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Dios mio, you too? Am I your first one? I’m so sorry!’ exclaimed Aurelia and held a hand out to Juno.

‘Me too what? My first what?’ wheezed Juno, hastily rising without taking the offered hand. She was all but punched back over by the bundled mass of boundless air rushing and swirling around Aurelia. Her hair stood on end. So this was what real Magic felt like. Juno reeled.

‘You’re a witch, true or not? And you can feel me, true or not, just like I can feel you?’ Aurelia made to steady Juno, but seemed to decide against it at the last moment.

Still wobbly on her feet, Juno considered Aurelia’s sweet face, her cute little nose, her luscious lips, and, at last, her warm hazel eyes. They looked… trustworthy.

‘So you’re class A?’ she asked finally, brushing sand off herself and trying to sound like it was something she said every day.

‘With endorsement,’ replied Aurelia real quick, in the tone of one asserting that although she’d stolen a cake she hadn’t actually eaten it. ‘But this is the class B bit. I’m sorry that you fell over. Same thing happened to me on my brother’s thirteenth birthday, and again on mine. Don’t worry, you’ll get used to it.’ She looked Juno up and down. ‘So you’re with the other gringos?’ she said then.

On the spur of the moment Juno decided to be honest with Aurelia. Ish. ‘No,’ she said. ‘I ran into your cousins in Florida. I worked a few things out when they talked about… you. I came here to… to meet you. You’re right, I’ve never met another witch before.’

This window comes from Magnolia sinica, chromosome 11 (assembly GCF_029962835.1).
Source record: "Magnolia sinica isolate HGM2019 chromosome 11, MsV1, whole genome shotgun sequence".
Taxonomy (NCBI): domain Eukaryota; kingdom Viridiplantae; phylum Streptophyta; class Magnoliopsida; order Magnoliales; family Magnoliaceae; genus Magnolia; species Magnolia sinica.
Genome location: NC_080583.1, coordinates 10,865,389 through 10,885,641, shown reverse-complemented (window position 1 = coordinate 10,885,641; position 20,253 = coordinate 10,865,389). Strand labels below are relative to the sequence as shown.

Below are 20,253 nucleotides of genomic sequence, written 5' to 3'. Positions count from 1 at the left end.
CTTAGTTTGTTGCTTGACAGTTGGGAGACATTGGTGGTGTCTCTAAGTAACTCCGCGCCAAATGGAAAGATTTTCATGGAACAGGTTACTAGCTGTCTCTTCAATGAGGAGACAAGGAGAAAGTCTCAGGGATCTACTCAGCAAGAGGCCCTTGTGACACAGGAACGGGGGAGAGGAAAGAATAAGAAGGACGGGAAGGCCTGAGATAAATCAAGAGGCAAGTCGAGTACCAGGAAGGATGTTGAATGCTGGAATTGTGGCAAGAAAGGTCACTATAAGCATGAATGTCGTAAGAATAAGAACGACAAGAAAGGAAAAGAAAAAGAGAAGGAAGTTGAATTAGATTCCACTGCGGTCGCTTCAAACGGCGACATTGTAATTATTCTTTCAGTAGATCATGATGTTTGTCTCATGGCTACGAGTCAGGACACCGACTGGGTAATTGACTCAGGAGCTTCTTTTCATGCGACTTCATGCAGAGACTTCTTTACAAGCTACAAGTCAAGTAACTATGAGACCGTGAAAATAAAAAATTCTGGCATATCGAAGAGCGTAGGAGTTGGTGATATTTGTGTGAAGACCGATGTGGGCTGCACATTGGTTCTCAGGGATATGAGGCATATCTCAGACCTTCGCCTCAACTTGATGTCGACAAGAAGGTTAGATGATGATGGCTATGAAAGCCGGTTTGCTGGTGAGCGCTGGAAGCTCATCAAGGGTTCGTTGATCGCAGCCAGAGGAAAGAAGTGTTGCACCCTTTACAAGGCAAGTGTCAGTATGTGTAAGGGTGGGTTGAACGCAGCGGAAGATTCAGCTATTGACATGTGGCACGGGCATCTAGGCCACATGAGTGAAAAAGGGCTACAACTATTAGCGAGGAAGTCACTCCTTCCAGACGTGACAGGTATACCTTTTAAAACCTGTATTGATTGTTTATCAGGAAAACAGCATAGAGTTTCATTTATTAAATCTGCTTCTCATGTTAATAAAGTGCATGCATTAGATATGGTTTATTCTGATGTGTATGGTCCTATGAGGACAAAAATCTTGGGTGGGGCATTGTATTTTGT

‘Neither have I,’ said Aurelia. ‘There’s of course my…’ Her last word was drowned out by a fervent crescendo from the crowd.



It was late afternoon, and it was hot. The wind was in from Africa, and the night before Juno hadn’t slept. But she now was as ready as she’d ever be. She had a plan.

Nobody greeted her on the tiny quay under the great cliff. Juno knew why that was. It was the day of the wrestling competition. She made her way along the seafront that had become familiar to her by now, passed alley upon empty alley of plain white houses scrambling up the rock, until she rounded its tip and could see the crowd gathered on the beach. She’d heard it a while.

She also knew that she wasn’t the only stranger in town. About a dozen or so hippies were around. Northern Europeans, Juno figured. They slept on the boats they’d arrived on, and mostly hung out on the beach. The locals mostly ignored them, though they were happy to sell them rum. Juno was hardly going to blend in, but those flower children would make things easier for her ’til her big moment came.

She crept along the back of the beach. An entire butterfly colony fluttered in her belly, yet she was composed. Not knowing what witching licenses the other two had was definitely a drag. Would they recognize her as a witch right away? Would they know she recognized them? Would they, horror of horrors, be able to read her mind?